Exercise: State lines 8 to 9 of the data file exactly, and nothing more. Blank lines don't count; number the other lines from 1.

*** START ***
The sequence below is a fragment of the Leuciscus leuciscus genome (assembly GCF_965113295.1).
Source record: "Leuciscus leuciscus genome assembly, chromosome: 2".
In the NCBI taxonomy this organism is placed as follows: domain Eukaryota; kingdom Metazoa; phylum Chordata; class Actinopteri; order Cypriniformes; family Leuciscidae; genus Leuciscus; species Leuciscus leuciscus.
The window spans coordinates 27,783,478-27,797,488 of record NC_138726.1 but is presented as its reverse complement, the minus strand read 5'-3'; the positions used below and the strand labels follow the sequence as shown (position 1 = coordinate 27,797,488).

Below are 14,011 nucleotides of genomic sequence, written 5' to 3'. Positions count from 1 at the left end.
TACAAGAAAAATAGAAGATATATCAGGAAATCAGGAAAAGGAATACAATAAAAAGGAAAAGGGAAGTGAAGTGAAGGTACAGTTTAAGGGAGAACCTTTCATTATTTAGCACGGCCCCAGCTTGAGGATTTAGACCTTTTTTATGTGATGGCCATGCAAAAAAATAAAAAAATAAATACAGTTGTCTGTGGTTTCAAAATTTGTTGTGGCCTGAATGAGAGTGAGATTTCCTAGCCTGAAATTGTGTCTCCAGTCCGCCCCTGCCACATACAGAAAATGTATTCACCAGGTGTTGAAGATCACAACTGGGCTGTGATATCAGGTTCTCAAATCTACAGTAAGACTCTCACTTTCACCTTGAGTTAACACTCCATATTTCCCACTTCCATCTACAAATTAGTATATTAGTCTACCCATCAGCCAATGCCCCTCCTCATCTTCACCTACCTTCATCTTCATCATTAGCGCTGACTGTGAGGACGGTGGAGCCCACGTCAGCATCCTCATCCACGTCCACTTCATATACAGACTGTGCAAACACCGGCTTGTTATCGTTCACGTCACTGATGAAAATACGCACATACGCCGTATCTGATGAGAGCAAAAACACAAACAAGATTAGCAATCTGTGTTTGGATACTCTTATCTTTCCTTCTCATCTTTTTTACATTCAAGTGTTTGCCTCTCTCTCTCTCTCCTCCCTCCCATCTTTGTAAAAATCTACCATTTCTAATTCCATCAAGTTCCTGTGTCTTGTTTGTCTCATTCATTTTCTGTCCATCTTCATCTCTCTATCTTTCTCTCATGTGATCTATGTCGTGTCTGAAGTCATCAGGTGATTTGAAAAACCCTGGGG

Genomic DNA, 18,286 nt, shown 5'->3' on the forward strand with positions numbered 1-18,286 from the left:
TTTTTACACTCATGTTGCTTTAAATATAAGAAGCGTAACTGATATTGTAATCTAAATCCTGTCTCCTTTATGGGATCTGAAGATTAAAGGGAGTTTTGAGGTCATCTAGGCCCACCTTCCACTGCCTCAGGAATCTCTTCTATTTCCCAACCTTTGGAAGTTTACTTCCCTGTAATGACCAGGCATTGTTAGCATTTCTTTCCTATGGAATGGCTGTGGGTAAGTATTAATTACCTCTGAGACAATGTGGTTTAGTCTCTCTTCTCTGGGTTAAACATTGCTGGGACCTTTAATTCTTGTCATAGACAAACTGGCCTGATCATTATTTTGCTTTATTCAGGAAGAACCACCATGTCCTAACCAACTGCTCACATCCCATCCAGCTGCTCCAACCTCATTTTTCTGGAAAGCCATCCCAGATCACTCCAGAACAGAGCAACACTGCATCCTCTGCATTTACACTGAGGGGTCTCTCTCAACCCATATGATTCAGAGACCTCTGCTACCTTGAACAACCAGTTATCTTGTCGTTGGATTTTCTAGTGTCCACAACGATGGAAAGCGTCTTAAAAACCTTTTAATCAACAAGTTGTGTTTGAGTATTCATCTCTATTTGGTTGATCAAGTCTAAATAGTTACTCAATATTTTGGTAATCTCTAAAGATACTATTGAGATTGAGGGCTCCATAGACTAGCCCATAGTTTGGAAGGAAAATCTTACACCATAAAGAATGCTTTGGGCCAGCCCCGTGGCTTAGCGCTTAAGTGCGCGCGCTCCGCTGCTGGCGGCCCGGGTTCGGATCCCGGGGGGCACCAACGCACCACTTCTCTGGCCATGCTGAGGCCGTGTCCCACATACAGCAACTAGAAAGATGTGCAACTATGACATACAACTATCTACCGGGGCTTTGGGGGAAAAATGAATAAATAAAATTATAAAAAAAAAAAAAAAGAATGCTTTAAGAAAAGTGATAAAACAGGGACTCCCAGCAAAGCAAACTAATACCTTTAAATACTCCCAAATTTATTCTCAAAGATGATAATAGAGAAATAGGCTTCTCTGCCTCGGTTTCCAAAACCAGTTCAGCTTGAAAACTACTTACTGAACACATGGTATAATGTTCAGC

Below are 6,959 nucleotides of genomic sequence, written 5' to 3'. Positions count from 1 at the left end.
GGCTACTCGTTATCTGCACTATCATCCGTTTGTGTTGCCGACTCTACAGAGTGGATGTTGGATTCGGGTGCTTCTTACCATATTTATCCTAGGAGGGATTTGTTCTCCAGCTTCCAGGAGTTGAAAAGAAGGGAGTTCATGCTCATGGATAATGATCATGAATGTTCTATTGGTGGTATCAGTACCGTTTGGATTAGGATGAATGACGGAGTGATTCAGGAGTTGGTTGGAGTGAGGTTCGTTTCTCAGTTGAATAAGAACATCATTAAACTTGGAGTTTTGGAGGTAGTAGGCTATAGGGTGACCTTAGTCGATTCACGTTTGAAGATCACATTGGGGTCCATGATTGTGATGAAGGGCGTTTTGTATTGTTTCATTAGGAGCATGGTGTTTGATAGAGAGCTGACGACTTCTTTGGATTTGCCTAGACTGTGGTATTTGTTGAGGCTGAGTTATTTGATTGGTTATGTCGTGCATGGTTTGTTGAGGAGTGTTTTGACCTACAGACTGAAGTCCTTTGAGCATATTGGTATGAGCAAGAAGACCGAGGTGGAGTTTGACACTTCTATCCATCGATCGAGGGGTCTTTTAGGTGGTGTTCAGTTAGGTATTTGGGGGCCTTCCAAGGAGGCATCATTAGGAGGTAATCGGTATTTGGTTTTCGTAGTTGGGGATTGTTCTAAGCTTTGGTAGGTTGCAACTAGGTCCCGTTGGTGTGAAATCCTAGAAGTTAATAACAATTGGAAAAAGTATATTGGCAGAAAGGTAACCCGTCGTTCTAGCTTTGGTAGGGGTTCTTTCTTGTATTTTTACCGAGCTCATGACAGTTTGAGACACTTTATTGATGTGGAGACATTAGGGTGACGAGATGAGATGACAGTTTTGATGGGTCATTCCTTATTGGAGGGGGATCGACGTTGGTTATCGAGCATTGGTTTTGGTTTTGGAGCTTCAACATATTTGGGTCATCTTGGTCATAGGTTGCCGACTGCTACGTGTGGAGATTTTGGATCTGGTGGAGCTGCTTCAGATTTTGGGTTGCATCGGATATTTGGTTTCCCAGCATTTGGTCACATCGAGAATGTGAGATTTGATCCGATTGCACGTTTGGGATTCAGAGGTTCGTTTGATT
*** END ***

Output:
TTTTTACACTCATGTTGCTTTAAATATAAGAAGCGTAACTGATATTGTAATCTAAATCCTGTCTCCTTTATGGGATCTGAAGATTAAAGGGAGTTTTGAGGTCATCTAGGCCCACCTTCCACTGCCTCAGGAATCTCTTCTATTTCCCAACCTTTGGAAGTTTACTTCCCTGTAATGACCAGGCATTGTTAGCATTTCTTTCCTATGGAATGGCTGTGGGTAAGTATTAATTACCTCTGAGACAATGTGGTTTAGTCTCTCTTCTCTGGGTTAAACATTGCTGGGACCTTTAATTCTTGTCATAGACAAACTGGCCTGATCATTATTTTGCTTTATTCAGGAAGAACCACCATGTCCTAACCAACTGCTCACATCCCATCCAGCTGCTCCAACCTCATTTTTCTGGAAAGCCATCCCAGATCACTCCAGAACAGAGCAACACTGCATCCTCTGCATTTACACTGAGGGGTCTCTCTCAACCCATATGATTCAGAGACCTCTGCTACCTTGAACAACCAGTTATCTTGTCGTTGGATTTTCTAGTGTCCACAACGATGGAAAGCGTCTTAAAAACCTTTTAATCAACAAGTTGTGTTTGAGTATTCATCTCTATTTGGTTGATCAAGTCTAAATAGTTACTCAATATTTTGGTAATCTCTAAAGATACTATTGAGATTGAGGGCTCCATAGACTAGCCCATAGTTTGGAAGGAAAATCTTACACCATAAAGAATGCTTTGGGCCAGCCCCGTGGCTTAGCGCTTAAGTGCGCGCGCTCCGCTGCTGGCGGCCCGGGTTCGGATCCCGGGGGGCACCAACGCACCACTTCTCTGGCCATGCTGAGGCCGTGTCCCACATACAGCAACTAGAAAGATGTGCAACTATGACATACAACTATCTACCGGGGCTTTGGGGGAAAAATGAATAAATAAAATTATAAAAAAAAAAAAAAAGAATGCTTTAAGAAAAGTGATAAAACAGGGACTCCCAGCAAAGCAAACTAATACCTTTAAATACTCCCAAATTTATTCTCAAAGATGATAATAGAGAAATAGGCTTCTCTGCCTCGGTTTCCAAAACCAGTTCAGCTTGAAAACTACTTACTGAACACATGGTATAATGTTCAGC

Below are 6,959 nucleotides of genomic sequence, written 5' to 3'. Positions count from 1 at the left end.